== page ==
Before Canberra Grammar School started its Indigenous scholarship program last year, the school's leaders thought they were on the right track when it came to recognising Indigenous Australians, including acknowledging country at major events across the year.
But when the first seven students to enrol at the school under the program had their say, acknowledgement of country became a regular fixture at every weekly school assembly, with the students themselves now rostered to deliver it.
It's just one of many changes to the prestigious school since the program began, Headmaster Justin Garrick said at a ceremony at Parliament House to mark its first anniversary on Thursday.
The seven students from Wreck Bay, Jerringa and East Nowra, spent the anniversary welcoming the second intake, set to start at the school next year.
Keira Sloane, a Wiradjuri woman in year 11, told her future classmates she was at first excited by the opportunity, and but incredibly nervous as her first day approached.
"As soon as I got here it hit me and that night I was scared and nervous for the journey ahead but thanks to the teachers, the boarding staff and all the kids at school they've made that journey special and something I won't forget," she said.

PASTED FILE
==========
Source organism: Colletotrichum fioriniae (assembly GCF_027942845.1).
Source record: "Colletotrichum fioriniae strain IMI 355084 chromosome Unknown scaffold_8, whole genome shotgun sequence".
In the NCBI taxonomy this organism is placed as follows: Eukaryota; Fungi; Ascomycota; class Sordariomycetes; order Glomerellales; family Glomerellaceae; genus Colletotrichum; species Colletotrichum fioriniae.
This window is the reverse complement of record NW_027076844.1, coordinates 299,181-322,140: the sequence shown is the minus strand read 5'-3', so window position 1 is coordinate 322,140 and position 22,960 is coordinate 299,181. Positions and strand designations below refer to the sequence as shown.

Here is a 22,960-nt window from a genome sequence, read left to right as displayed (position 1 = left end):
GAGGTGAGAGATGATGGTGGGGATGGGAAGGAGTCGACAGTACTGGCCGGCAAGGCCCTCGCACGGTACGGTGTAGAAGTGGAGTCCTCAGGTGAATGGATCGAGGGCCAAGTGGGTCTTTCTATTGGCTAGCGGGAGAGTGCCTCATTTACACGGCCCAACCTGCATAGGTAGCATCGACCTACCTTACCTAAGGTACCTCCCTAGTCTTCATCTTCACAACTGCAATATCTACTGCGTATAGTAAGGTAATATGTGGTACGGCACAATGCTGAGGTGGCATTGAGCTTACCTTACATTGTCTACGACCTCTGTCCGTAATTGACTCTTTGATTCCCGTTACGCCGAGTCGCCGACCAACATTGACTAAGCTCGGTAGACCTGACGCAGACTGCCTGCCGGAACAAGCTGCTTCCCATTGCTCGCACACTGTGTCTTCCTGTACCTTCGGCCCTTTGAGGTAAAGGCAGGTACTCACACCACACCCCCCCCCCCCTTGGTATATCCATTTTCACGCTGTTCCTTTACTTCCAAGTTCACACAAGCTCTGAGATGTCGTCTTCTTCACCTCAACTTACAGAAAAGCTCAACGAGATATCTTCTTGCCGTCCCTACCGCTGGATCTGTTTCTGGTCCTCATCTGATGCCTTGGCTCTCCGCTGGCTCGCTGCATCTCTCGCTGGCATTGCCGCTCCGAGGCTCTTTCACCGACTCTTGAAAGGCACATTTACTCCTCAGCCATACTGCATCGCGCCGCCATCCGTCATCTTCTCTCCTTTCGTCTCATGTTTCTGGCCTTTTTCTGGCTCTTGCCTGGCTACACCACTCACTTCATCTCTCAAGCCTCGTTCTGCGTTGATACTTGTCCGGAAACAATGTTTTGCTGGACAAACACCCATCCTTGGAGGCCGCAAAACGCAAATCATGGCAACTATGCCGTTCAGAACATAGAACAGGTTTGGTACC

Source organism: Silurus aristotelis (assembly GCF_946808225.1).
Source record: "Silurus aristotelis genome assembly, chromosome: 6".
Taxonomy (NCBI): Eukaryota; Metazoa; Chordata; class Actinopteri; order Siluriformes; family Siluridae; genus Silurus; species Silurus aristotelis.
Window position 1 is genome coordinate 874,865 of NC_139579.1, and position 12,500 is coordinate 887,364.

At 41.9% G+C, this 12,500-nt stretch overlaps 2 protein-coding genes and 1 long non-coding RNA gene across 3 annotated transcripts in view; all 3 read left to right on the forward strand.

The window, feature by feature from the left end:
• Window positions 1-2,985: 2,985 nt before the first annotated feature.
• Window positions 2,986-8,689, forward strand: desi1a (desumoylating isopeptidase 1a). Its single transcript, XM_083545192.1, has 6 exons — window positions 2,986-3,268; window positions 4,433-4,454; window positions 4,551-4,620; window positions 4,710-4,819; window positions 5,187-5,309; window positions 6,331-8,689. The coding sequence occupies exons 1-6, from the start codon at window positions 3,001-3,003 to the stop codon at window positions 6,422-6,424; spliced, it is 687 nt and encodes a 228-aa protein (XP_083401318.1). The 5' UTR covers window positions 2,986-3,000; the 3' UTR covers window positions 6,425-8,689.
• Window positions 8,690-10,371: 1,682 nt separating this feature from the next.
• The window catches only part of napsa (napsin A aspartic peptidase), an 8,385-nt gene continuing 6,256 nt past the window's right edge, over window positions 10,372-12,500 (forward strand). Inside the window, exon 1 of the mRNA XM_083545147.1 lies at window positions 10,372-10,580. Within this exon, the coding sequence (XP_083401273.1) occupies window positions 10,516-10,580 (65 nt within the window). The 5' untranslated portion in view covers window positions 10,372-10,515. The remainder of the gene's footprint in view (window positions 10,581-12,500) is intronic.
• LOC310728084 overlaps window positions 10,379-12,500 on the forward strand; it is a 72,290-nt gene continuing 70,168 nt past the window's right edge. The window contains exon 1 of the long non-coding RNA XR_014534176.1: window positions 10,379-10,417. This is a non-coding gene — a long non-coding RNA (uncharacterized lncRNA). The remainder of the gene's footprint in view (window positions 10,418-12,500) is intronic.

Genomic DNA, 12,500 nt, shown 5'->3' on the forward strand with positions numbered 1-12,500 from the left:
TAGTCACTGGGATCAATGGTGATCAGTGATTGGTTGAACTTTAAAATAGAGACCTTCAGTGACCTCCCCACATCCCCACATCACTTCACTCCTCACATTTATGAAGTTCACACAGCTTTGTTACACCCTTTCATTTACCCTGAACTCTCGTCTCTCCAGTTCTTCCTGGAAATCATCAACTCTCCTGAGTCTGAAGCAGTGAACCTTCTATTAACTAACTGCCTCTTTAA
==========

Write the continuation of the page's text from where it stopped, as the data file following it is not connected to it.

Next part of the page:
Many of the students spoke about how hard it was at the school at first, especially as some of the first female boarders.
But it's the resilience that helped them stick it out that is part of the reason they were chosen for the program.
John Dyball, former deputy principal at Shoalhaven High School, has been a driving force behind linking the students with the school, continuing work he has been doing helping Indigenous students from the South Coast area access scholarships at boarding schools for decades.
Mr Dyball says the scholarships aren't based on academic results or sporting ability, but on resilience - "someone who is willing to test the edges of their capacity".
It was through a conversation between Mr Dyball and Andrew Leigh, MP for Fenner, which covers Jervis Bay, that the students and the school were linked, when Dr Leigh introduced Mr Dyball to headmaster Dr Garrick.
The students got to meet Linda Burney, the first Indigenous woman to be elected to the House of Representatives, who told them to take the opportunity provided by the education.
"You can lose material things ... but there is one thing that can't be taken away and you cannot lose, it is yours and yours alone, and that is your education," Ms Burney said.
"It's very special."
The program is funded by the school, private donations and the Podmore Foundation, with scholarships covering the full length of their high school education, as well as boarding fees.
"The program is in its first year but, it has been inspiring and incredibly satisfying to see the students settle into a new environment and contribute to the broad life of the Canberra Grammar School," Stuart McNeill, the program's co-ordinator, said.